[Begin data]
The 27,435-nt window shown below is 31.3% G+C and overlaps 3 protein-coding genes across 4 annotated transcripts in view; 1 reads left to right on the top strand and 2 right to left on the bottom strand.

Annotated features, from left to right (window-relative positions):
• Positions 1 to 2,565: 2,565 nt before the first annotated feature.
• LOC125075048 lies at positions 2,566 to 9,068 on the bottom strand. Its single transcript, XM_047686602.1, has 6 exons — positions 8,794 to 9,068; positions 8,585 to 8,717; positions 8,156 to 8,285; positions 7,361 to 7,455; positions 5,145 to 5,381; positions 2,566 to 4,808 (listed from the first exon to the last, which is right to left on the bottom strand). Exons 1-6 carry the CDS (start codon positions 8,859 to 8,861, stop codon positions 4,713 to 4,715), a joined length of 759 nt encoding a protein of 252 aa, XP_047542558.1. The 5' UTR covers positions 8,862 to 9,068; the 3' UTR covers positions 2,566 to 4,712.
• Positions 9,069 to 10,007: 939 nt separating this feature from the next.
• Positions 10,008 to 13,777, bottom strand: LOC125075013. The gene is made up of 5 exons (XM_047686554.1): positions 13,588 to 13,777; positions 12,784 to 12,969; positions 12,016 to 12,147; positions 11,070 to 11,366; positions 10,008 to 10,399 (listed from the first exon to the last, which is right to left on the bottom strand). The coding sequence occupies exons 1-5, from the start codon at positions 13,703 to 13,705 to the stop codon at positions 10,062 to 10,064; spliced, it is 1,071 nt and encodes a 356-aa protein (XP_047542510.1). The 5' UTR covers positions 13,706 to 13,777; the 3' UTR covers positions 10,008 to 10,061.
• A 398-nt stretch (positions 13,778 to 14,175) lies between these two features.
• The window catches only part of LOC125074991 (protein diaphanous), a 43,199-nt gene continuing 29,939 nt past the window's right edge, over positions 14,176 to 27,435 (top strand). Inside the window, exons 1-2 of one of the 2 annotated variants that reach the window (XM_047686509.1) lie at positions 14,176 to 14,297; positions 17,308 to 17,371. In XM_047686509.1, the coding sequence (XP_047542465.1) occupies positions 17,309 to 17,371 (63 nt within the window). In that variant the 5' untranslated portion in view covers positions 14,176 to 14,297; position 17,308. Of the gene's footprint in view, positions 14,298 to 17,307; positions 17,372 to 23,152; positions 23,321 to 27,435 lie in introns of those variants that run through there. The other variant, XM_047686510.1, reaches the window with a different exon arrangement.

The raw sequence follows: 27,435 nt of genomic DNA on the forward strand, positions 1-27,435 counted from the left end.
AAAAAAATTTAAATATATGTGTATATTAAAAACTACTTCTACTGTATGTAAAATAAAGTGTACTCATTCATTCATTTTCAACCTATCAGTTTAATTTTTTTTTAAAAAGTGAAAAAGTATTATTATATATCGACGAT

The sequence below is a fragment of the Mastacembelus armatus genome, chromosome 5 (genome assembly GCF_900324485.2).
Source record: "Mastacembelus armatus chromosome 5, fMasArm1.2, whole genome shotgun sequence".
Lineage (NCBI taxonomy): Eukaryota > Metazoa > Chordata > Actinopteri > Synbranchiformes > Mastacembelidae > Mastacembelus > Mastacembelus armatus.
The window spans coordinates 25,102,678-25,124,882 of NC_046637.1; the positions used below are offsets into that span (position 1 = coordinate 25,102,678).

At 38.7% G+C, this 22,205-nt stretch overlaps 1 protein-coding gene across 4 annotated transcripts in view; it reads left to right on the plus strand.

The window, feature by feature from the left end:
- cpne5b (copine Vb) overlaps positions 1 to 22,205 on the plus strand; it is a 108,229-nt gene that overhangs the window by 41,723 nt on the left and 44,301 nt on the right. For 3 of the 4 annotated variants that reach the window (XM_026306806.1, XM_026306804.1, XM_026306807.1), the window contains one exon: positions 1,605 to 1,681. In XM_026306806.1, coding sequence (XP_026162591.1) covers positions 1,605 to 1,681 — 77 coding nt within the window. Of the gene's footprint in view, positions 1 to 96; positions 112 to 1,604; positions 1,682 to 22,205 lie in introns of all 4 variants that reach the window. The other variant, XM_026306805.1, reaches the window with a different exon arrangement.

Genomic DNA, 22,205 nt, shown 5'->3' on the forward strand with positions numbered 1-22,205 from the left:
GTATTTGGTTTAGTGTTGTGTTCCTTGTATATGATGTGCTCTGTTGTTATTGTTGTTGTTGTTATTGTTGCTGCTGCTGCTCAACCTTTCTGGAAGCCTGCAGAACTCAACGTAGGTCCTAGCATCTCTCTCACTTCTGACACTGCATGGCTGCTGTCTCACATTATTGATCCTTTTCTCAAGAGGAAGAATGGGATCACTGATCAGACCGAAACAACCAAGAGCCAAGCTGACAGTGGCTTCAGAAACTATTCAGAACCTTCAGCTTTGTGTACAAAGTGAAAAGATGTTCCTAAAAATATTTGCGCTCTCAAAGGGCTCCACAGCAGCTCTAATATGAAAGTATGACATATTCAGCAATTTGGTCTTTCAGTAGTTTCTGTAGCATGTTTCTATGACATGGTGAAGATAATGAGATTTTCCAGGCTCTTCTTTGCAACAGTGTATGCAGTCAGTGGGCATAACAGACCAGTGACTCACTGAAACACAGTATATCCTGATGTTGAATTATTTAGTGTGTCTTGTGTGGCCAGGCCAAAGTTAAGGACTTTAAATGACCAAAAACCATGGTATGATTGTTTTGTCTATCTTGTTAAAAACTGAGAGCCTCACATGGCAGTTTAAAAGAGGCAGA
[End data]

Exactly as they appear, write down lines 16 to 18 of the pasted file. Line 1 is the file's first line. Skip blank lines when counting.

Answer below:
The window, feature by feature from the left end:
- cpne5b (copine Vb) overlaps positions 1 to 22,205 on the plus strand; it is a 108,229-nt gene that overhangs the window by 41,723 nt on the left and 44,301 nt on the right. For 3 of the 4 annotated variants that reach the window (XM_026306806.1, XM_026306804.1, XM_026306807.1), the window contains one exon: positions 1,605 to 1,681. In XM_026306806.1, coding sequence (XP_026162591.1) covers positions 1,605 to 1,681 — 77 coding nt within the window. Of the gene's footprint in view, positions 1 to 96; positions 112 to 1,604; positions 1,682 to 22,205 lie in introns of all 4 variants that reach the window. The other variant, XM_026306805.1, reaches the window with a different exon arrangement.

Genomic DNA, 22,205 nt, shown 5'->3' on the forward strand with positions numbered 1-22,205 from the left: